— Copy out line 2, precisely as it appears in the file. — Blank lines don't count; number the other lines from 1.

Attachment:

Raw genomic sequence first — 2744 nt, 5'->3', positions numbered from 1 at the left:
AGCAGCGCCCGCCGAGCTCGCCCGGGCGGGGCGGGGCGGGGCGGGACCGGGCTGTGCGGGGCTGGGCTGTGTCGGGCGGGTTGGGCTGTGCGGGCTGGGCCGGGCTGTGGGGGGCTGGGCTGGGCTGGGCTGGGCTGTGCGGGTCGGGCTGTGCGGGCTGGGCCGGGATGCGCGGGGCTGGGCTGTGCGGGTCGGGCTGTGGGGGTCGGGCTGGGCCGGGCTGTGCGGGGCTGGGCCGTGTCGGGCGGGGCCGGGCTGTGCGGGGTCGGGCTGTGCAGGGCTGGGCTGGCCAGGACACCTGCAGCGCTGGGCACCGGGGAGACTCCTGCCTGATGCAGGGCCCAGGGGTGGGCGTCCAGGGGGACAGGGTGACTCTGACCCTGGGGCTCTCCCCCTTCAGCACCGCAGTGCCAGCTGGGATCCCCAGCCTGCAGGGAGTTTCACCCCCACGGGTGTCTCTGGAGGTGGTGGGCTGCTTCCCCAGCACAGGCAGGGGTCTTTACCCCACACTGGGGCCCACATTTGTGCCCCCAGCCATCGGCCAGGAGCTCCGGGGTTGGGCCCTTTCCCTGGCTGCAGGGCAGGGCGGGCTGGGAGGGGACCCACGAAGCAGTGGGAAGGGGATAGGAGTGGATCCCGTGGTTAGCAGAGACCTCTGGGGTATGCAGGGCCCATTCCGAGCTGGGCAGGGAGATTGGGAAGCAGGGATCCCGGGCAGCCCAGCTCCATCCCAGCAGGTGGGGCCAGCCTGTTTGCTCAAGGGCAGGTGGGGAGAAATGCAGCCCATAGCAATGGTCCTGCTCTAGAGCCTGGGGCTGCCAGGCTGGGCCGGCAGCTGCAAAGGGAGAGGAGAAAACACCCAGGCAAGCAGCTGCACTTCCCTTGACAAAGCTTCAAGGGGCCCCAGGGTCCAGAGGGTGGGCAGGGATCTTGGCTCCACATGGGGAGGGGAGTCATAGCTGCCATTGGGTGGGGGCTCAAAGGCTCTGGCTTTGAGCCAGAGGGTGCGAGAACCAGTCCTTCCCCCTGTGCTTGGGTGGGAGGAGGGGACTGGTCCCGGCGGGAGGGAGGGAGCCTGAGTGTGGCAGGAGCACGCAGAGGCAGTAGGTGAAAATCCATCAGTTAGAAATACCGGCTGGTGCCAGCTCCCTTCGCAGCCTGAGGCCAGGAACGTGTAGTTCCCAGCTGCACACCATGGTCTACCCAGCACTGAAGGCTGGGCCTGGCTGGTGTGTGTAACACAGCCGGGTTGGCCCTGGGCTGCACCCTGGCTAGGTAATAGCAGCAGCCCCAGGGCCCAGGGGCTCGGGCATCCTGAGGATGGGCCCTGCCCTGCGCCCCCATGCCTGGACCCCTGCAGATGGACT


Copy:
AGCAGCGCCCGCCGAGCTCGCCCGGGCGGGGCGGGGCGGGGCGGGACCGGGCTGTGCGGGGCTGGGCTGTGTCGGGCGGGTTGGGCTGTGCGGGCTGGGCCGGGCTGTGGGGGGCTGGGCTGGGCTGGGCTGGGCTGTGCGGGTCGGGCTGTGCGGGCTGGGCCGGGATGCGCGGGGCTGGGCTGTGCGGGTCGGGCTGTGGGGGTCGGGCTGGGCCGGGCTGTGCGGGGCTGGGCCGTGTCGGGCGGGGCCGGGCTGTGCGGGGTCGGGCTGTGCAGGGCTGGGCTGGCCAGGACACCTGCAGCGCTGGGCACCGGGGAGACTCCTGCCTGATGCAGGGCCCAGGGGTGGGCGTCCAGGGGGACAGGGTGACTCTGACCCTGGGGCTCTCCCCCTTCAGCACCGCAGTGCCAGCTGGGATCCCCAGCCTGCAGGGAGTTTCACCCCCACGGGTGTCTCTGGAGGTGGTGGGCTGCTTCCCCAGCACAGGCAGGGGTCTTTACCCCACACTGGGGCCCACATTTGTGCCCCCAGCCATCGGCCAGGAGCTCCGGGGTTGGGCCCTTTCCCTGGCTGCAGGGCAGGGCGGGCTGGGAGGGGACCCACGAAGCAGTGGGAAGGGGATAGGAGTGGATCCCGTGGTTAGCAGAGACCTCTGGGGTATGCAGGGCCCATTCCGAGCTGGGCAGGGAGATTGGGAAGCAGGGATCCCGGGCAGCCCAGCTCCATCCCAGCAGGTGGGGCCAGCCTGTTTGCTCAAGGGCAGGTGGGGAGAAATGCAGCCCATAGCAATGGTCCTGCTCTAGAGCCTGGGGCTGCCAGGCTGGGCCGGCAGCTGCAAAGGGAGAGGAGAAAACACCCAGGCAAGCAGCTGCACTTCCCTTGACAAAGCTTCAAGGGGCCCCAGGGTCCAGAGGGTGGGCAGGGATCTTGGCTCCACATGGGGAGGGGAGTCATAGCTGCCATTGGGTGGGGGCTCAAAGGCTCTGGCTTTGAGCCAGAGGGTGCGAGAACCAGTCCTTCCCCCTGTGCTTGGGTGGGAGGAGGGGACTGGTCCCGGCGGGAGGGAGGGAGCCTGAGTGTGGCAGGAGCACGCAGAGGCAGTAGGTGAAAATCCATCAGTTAGAAATACCGGCTGGTGCCAGCTCCCTTCGCAGCCTGAGGCCAGGAACGTGTAGTTCCCAGCTGCACACCATGGTCTACCCAGCACTGAAGGCTGGGCCTGGCTGGTGTGTGTAACACAGCCGGGTTGGCCCTGGGCTGCACCCTGGCTAGGTAATAGCAGCAGCCCCAGGGCCCAGGGGCTCGGGCATCCTGAGGATGGGCCCTGCCCTGCGCCCCCATGCCTGGACCCCTGCAGATGGACT